It’s possible the Pirates will try to coax more power of out him by tweaking either his footwork or by moving his hands, the latter of which feels riskier. Even without further offensive evolution, Hayes projects as an all-fields, league-average offensive threat with plus-plus defense.”

RaisetheJollyRancherGirl

Aaron Judge – 95.6 EV and 14.2 LA
Kyle Schwarber – 93 EV and 18.7 LA
Paul Goldschmidt – 91 EV and 16.3 LA
Yordan Alvarez – 95.5 EV and 12.2 LA
Austin Riley – 93.1 EV and 14.8 LA
Hayes – 91.5 EV and 5.8 LA

AdministrativeSky236

I have no doubt that this will be an offseason project if it isnt already! With how hard he hits the ball, he could literally become arenado with a better launch angle

esd4

I don’t like bringing negativity into the world, but I feel really bad that Trayvon Robinson’s name is butchered in that Hayes quote. If Hayes really did say it wrong, I doubt he’d mind if you fixed it or just did the old bracketed “[Robinson]” thing. It makes Hayes look bad and is pretty disrespectful to Robinson. While you’re at it, you might want to add an “r” to “stategizing” or maybe add some statistics to the article so you could pass it off as a pun. Sorry for the negativity. End of rant.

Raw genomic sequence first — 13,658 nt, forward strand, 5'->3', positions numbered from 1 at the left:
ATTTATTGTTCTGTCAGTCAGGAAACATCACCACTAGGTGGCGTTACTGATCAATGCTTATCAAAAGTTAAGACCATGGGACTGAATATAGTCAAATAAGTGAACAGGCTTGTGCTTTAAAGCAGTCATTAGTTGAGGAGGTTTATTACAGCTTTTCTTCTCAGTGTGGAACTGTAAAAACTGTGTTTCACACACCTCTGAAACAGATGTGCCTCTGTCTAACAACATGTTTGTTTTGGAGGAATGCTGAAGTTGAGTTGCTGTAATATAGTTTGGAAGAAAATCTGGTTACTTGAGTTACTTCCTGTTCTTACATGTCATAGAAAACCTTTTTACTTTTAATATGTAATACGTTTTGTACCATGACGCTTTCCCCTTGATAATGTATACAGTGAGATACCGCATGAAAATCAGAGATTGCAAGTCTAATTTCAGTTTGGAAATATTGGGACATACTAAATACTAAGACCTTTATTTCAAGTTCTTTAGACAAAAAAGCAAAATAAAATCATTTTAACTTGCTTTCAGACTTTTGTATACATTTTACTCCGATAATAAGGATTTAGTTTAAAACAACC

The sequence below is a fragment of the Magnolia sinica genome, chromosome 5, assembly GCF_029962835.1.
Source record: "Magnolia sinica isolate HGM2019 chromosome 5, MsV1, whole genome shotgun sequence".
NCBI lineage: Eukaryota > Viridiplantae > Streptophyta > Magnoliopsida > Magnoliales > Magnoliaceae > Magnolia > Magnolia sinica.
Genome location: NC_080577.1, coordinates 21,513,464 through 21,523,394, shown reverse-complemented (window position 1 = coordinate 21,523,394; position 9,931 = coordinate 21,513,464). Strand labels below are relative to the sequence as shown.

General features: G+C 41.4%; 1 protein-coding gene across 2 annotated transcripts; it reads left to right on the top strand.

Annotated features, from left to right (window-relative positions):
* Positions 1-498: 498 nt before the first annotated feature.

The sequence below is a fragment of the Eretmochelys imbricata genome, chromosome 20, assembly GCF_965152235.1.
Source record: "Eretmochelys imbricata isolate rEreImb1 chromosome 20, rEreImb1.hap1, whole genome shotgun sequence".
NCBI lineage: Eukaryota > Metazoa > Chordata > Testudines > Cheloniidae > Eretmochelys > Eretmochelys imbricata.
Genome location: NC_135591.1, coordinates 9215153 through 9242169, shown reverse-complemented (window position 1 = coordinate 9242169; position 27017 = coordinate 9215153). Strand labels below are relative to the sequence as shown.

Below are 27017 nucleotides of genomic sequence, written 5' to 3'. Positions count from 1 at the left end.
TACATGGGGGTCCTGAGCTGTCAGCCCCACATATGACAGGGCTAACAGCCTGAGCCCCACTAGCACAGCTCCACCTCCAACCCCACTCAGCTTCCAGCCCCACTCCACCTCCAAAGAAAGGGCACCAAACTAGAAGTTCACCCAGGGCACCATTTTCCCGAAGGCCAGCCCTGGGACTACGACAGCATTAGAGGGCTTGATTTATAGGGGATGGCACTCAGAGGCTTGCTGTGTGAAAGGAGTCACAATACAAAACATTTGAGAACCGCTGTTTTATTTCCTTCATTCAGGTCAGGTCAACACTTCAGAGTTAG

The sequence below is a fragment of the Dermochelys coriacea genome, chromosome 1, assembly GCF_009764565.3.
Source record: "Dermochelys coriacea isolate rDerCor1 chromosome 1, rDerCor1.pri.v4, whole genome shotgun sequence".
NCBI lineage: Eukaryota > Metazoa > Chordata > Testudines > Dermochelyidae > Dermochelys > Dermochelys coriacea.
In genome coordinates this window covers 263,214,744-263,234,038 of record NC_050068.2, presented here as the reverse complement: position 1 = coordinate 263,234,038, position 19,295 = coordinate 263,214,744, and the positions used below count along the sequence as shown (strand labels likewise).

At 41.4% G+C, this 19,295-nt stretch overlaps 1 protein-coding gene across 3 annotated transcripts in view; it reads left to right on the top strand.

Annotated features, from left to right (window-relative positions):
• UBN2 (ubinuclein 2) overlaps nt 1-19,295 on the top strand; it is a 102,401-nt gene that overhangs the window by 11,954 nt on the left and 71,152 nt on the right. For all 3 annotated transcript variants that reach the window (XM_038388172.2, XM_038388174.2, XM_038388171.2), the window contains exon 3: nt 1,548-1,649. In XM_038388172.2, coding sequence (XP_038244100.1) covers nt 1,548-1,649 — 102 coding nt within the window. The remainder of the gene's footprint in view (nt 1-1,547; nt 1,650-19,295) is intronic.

Ethan Hullihen

I would never expect the level of detail paid by me on anyone else, but there’s a reason I run every name in every article I write through a Google search.

I don’t want to be “McCutcheon” person.

NMR

Fascinating.

Feels like this is one of the first times a reporter has gotten much of any detailed thinking behind their actual developmental practices, beyond just overarching culture.

Curious how they work pitch identification into this strategy.

clemo83

Isn’t the hit the ball in the middle of the field philosophy very outdated? Thought the new approach is to meet the ball out in front of the plate and pulling the ball whenever possible? Did that change? For a player who has serious issues pulling the ball, this feels disappointing. Not that I’m an expert but I did play high school baseball, so I mean, it’s a pretty exclusive club.

Last edited 30 days ago by clemo83
skliesen

Good stuff Tim. Appreciate the look behind the curtain of how a hitter thinks.

Personally, I’m hoping Hayes uses this winter to implement a swing change which produces more fly balls. He definitely hits the ball hard enough to produce more HR’s. If he were to become a 20+ HR hitter, he would be our Arrenado.

NMR

Wonder if his rookie year heater actually set him back a bit. Scouts have long raised concerns over his swing and have inarguably been proven correct. That power binge might’ve given those within the org the impression he was on the right track anyways.